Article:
PubDate: 2019-03-16
       
  • What Should we Believe About Free Will'
    • Abstract: Given the available evidence, I argue that we face considerable uncertainty about free will. In particular, I argue that the available philosophical evidence does not support being highly confident in our theories about the nature of free will, though this does not necessarily mean that we should suspend judgment about either incompatibilism or compatibilism. For those who accept incompatibilism, however, I argue that there is enough uncertainty about libertarian free will that they should suspend judgment about whether we are ever free, if not reject free will entirely. While I do not claim that compatibilists should be similarly agnostic about the existence of free will, I argue that most compatibilist theories are subject to considerable uncertainty as well, so that most compatibilists should be agnostic about how often we act freely. I conclude with a brief discussion of how we might address these issues going forward.
      PubDate: 2019-03-15
       
  • Why Explanatory Considerations Matter
    • Abstract: This paper aims at elucidating the connection between explanatory considerations and epistemic justification stipulated by explanationism which take epistemic justification to be definable in terms of best explanations. By relying on the notion of truthlikeness, this paper argues that it is rational for a subject to expect the best explanation she has for her evidence to be more truthlike than any of the other potential explanations available to her by virtue of containing a class of propositions that, given her evidence, she is justified in believing. Based on this elucidation of the connection between explanatory considerations and epistemic justification, an explanationist account of the evidential support relation is then offered.
      PubDate: 2019-03-14
       
  • The Counterfactual Structure of the Consequence Argument
    • Abstract: This paper revisits a well-known rebuttal of Peter van Inwagen’s consequence argument. This CS-rebuttal, as I shall call it, focuses on the counterfactual structure of alternative possibilities. It shows that the ability to do otherwise is such that if the agent had exercised it, the distant past and/or the laws of nature would have been different. On the counterfactual scenario, there is, therefore, no need for the agent to exercise an ability to change the past or the laws of nature. I first present van Inwagen’s original version of the consequence argument (2). After exposing some difficulties with Lewis’ famous version of the CS-rebuttal (3), I proceed by explaining and defending an older and, in my view, superior version (4). I subsequently discuss a traditional incompatibilist rejoinder, which insists that the past and the laws of nature are fixed. Although this rejoinder delivers a valid argument against the existence of alternative possibilities, it relies on premises the compatibilist explicitly rejects (5). The outcome of the debate is therefore properly characterized as a genuine dialectical stalemate between compatibilists and incompatibilists (6). In the final sections of the paper, I demonstrate that attempts by Fischer (7), Holliday (8) and Fischer and Pendergraft (9) to move beyond the stalemate in favor of the incompatibilist position all fail. I thereby show that the debate is marred by a misunderstanding of the semantics underlying the backtracking conditionals sometimes associated with the compatibilist position. In view of my arguments, the dialectical stalemate between compatibilists and incompatibilists regarding the counterfactual structure of the ability to do otherwise remains fully intact (10).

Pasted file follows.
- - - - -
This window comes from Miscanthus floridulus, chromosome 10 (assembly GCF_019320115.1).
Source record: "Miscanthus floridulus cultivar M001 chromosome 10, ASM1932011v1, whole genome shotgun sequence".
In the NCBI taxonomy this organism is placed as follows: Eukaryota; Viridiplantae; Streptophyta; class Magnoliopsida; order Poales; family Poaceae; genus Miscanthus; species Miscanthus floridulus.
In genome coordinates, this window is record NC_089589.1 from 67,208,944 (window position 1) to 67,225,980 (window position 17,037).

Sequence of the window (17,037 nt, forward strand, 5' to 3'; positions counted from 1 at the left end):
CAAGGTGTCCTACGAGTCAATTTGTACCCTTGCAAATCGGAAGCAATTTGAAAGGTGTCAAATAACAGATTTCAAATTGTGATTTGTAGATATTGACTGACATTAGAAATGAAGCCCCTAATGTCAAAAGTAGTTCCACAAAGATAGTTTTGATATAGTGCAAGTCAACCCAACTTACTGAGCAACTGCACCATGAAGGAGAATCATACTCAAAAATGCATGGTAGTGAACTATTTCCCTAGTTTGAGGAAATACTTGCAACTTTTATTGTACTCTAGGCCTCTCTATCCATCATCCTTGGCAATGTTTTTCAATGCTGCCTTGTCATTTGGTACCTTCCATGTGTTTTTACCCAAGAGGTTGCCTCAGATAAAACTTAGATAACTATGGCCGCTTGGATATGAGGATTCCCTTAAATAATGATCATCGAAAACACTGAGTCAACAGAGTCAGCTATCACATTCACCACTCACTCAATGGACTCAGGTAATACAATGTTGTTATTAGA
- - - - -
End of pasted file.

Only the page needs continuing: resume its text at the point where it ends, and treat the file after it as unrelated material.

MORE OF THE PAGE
PubDate: 2019-03-14
       
  • No Surprises
    • Abstract: The surprise exam paradox is an apparently sound argument to the apparently absurd conclusion that a surprise exam cannot be given within a finite exam period. A closer look at the logic of the paradox shows the argument breaking down immediately. So why do the beginning stages of the argument appear sound in the first place' This paper presents an account of the paradox on which its allure is rooted in a common probabilistic mistake: the base rate fallacy. The account predicts that the paradoxical argument should get less and less convincing as it goes along—a prediction I take to be welcome. On a bleaker note, the account suggests that the base rate fallacy may be more widespread than previously thought.
      PubDate: 2019-03-14
       
  • Concepts, Conceptions and Self-Knowledge
    • Abstract: Content externalism implies first, that there is a distinction between concepts and conceptions, and second, that there is a distinction between thoughts and states of mind. The implications require us to rethink the nature of self-knowledge. In this paper, I argue for the partial-representation theory of self-knowledge, according to which the self-ascription of a thought is authoritative when it is based on a conscious, occurrent thought in virtue of which it partially represents an underlying state of mind. The model of self-knowledge I provide accommodates the distinction between concepts and conceptions and the distinction between thoughts and states of mind, and it also offers a middle path between absolute epistemic security on the one hand, and scepticism about first-personal self-knowledge on the other.